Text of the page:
From a teacher’s perspective, the future could be a very exhilarating place and time in which our work is bound by neither of those factors..
Poor rural and urban students would no longer have to receive their education locked (literally) inside unhealthy, unappealing, outdated buildings. They could access me and I could reach them from anywhere. We could turn a marketplace, library, park, backyard, or rooftop into a learning site. I could virtually engage them in conversations that mattered with people, including experts, from around the globe. Using her school ID card as a projector, Makiaya could watch a 3-D image of her virtual classmate, Tyrone, reading aloud his latest piece of writing on the side of the refrigerator while fixing dinner for her siblings whom she keeps until her mother gets home from work. Tia could record what would become the draft of her next piece as she’s riding home from her job on the night shift at the restaurant. I could do an individual writing conference with Jason from his cell at the state-of-the-art juvenile detention center while simultaneously at my portable teacher center noting the progress of several students whose name and progress charts are coming up on my lesson management pad.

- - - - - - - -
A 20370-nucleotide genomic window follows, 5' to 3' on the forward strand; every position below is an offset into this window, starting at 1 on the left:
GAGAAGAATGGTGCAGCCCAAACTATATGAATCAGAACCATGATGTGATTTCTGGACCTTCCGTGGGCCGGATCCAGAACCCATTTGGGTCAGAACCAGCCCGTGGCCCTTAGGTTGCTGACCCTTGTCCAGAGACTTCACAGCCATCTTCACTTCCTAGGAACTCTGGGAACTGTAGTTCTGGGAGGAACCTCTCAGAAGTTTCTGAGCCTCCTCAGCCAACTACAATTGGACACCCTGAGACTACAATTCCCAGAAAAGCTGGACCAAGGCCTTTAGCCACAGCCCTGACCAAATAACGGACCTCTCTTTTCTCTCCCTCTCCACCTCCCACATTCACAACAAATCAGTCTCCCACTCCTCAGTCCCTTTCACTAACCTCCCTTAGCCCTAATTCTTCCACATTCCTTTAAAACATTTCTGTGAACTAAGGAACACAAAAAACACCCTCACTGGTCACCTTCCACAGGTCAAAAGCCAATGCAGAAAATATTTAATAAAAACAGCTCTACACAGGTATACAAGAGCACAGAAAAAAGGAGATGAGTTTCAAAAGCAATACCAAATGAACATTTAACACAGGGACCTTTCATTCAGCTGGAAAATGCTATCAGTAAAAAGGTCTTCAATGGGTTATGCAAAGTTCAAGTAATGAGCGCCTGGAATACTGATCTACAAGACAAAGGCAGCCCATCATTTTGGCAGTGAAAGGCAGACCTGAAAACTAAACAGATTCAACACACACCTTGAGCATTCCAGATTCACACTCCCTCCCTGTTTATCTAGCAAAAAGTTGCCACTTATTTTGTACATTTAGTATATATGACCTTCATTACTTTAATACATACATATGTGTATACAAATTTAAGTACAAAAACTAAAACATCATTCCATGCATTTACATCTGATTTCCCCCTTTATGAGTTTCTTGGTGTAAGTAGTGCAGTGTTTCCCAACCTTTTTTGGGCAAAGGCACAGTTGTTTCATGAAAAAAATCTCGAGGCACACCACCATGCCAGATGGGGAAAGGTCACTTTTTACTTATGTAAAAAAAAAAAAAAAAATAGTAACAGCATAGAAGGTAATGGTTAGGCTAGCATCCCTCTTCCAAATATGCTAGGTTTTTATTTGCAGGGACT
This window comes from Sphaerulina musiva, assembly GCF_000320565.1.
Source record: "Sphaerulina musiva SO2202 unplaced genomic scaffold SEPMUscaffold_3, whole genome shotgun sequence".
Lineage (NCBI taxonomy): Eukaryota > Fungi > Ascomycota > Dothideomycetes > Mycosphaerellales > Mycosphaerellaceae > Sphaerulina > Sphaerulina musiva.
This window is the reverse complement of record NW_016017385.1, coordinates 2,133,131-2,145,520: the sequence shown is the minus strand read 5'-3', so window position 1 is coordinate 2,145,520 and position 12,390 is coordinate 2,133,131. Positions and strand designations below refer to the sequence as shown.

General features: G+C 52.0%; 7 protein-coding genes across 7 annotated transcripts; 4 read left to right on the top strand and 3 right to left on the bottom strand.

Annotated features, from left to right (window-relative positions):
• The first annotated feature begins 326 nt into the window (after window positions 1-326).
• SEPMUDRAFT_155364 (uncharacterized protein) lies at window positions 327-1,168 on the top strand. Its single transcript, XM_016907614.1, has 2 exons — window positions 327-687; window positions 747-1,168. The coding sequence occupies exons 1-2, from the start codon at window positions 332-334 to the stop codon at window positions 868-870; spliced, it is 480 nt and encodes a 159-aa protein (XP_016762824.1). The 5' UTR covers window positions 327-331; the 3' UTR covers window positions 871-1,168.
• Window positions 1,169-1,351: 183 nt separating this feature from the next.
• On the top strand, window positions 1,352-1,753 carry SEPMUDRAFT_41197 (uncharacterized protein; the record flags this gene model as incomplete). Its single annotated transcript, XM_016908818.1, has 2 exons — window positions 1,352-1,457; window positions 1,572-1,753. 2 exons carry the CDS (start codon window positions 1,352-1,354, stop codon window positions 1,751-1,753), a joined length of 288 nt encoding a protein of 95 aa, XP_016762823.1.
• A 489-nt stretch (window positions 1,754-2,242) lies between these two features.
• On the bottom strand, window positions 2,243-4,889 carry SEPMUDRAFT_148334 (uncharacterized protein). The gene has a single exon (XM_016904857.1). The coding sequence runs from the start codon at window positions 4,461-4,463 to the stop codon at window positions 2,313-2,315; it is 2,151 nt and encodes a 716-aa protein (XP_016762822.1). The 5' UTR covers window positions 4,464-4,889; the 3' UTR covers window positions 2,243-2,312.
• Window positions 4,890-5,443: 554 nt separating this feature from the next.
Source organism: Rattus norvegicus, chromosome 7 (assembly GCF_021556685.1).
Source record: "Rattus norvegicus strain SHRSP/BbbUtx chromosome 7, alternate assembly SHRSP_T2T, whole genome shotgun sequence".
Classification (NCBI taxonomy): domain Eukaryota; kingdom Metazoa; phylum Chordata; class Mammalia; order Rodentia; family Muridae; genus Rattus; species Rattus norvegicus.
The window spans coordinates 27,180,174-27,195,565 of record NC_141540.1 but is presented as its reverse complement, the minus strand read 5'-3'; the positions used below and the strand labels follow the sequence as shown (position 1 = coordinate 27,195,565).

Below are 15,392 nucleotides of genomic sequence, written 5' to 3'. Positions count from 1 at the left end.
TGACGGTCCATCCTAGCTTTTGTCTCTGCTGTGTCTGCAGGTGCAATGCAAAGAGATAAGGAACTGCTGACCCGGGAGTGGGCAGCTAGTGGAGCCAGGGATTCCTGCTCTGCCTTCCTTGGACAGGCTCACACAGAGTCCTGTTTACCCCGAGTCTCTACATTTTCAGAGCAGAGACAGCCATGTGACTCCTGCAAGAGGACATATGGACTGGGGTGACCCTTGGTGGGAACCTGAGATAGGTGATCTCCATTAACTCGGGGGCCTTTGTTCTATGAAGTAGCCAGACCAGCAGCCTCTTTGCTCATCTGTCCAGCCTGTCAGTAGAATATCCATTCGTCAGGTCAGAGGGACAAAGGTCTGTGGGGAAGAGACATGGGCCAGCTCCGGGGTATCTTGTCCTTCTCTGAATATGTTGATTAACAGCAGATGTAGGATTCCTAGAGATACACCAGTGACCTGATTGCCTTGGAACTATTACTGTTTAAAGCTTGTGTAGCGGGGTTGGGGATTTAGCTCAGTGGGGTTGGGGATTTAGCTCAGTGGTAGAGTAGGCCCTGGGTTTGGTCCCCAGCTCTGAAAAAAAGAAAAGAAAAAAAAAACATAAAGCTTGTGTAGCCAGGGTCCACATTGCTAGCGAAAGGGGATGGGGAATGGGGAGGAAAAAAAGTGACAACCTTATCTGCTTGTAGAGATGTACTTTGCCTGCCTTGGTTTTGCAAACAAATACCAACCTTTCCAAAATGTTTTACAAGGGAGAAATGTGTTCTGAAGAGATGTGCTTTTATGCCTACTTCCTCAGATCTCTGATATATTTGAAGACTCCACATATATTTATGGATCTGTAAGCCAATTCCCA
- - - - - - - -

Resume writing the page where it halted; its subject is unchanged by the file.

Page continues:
Some things don’t change. “The poor you will have with you always….”
I once saw a picture in a 1955 Life Magazine of an African teacher and her students huddled under a single tree, writing in the dust with sticks. That image has stayed with me like a compass point. Marva Collins once said all she needed [to be able] to teach is room full of children and two sturdy legs” Black teachers in the segregated South taught children to respect themselves and fight for freedom with what the white schools had thrown away. I watched my Delta Mississippi students blossom intellectually during a year-long online exchange with a class of peers in South Africa in 1994 when all I had was one computer in the classroom. (I had to email their writings from home, print out the responses then tape them on my classroom wall for the students to read). It’s not the technology that matters; it’s the TEACHnology.
Some things shouldn’t change.
Caring, equity, responsibility.
I don’t mean to be cynical; I’m actually very excited about the promises of the future…but experience has made me wary of how those advances could be used against the poor and the powerless—unless, those of us with integrity stand up and speak for them.